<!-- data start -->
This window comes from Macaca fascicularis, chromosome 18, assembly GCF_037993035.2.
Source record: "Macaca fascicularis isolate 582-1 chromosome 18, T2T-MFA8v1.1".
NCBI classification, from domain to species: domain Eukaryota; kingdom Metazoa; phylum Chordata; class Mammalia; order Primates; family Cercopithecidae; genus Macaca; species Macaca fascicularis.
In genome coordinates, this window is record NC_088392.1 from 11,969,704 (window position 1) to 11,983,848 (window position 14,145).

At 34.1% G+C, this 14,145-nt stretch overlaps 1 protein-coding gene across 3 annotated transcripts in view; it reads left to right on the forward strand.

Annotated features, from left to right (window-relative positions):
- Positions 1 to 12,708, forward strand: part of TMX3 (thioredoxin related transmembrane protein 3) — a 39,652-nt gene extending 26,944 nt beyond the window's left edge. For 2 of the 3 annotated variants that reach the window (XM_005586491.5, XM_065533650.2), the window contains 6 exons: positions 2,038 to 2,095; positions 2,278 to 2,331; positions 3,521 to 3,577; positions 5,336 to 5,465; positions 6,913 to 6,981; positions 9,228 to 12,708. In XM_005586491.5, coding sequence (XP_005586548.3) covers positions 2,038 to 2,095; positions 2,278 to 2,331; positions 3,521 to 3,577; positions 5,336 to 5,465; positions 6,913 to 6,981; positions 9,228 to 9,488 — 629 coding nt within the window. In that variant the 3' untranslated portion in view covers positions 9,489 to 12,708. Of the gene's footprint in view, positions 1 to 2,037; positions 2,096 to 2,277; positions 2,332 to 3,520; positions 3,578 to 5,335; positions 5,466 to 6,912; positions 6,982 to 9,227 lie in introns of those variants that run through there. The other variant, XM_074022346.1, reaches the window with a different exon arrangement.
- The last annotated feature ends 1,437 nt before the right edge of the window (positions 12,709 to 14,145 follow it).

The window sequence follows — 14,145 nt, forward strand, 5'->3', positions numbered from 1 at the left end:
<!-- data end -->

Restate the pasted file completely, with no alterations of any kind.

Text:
This window comes from Macaca fascicularis, chromosome 18, assembly GCF_037993035.2.
Source record: "Macaca fascicularis isolate 582-1 chromosome 18, T2T-MFA8v1.1".
NCBI classification, from domain to species: domain Eukaryota; kingdom Metazoa; phylum Chordata; class Mammalia; order Primates; family Cercopithecidae; genus Macaca; species Macaca fascicularis.
In genome coordinates, this window is record NC_088392.1 from 11,969,704 (window position 1) to 11,983,848 (window position 14,145).

At 34.1% G+C, this 14,145-nt stretch overlaps 1 protein-coding gene across 3 annotated transcripts in view; it reads left to right on the forward strand.

Annotated features, from left to right (window-relative positions):
- Positions 1 to 12,708, forward strand: part of TMX3 (thioredoxin related transmembrane protein 3) — a 39,652-nt gene extending 26,944 nt beyond the window's left edge. For 2 of the 3 annotated variants that reach the window (XM_005586491.5, XM_065533650.2), the window contains 6 exons: positions 2,038 to 2,095; positions 2,278 to 2,331; positions 3,521 to 3,577; positions 5,336 to 5,465; positions 6,913 to 6,981; positions 9,228 to 12,708. In XM_005586491.5, coding sequence (XP_005586548.3) covers positions 2,038 to 2,095; positions 2,278 to 2,331; positions 3,521 to 3,577; positions 5,336 to 5,465; positions 6,913 to 6,981; positions 9,228 to 9,488 — 629 coding nt within the window. In that variant the 3' untranslated portion in view covers positions 9,489 to 12,708. Of the gene's footprint in view, positions 1 to 2,037; positions 2,096 to 2,277; positions 2,332 to 3,520; positions 3,578 to 5,335; positions 5,466 to 6,912; positions 6,982 to 9,227 lie in introns of those variants that run through there. The other variant, XM_074022346.1, reaches the window with a different exon arrangement.
- The last annotated feature ends 1,437 nt before the right edge of the window (positions 12,709 to 14,145 follow it).

The window sequence follows — 14,145 nt, forward strand, 5'->3', positions numbered from 1 at the left end: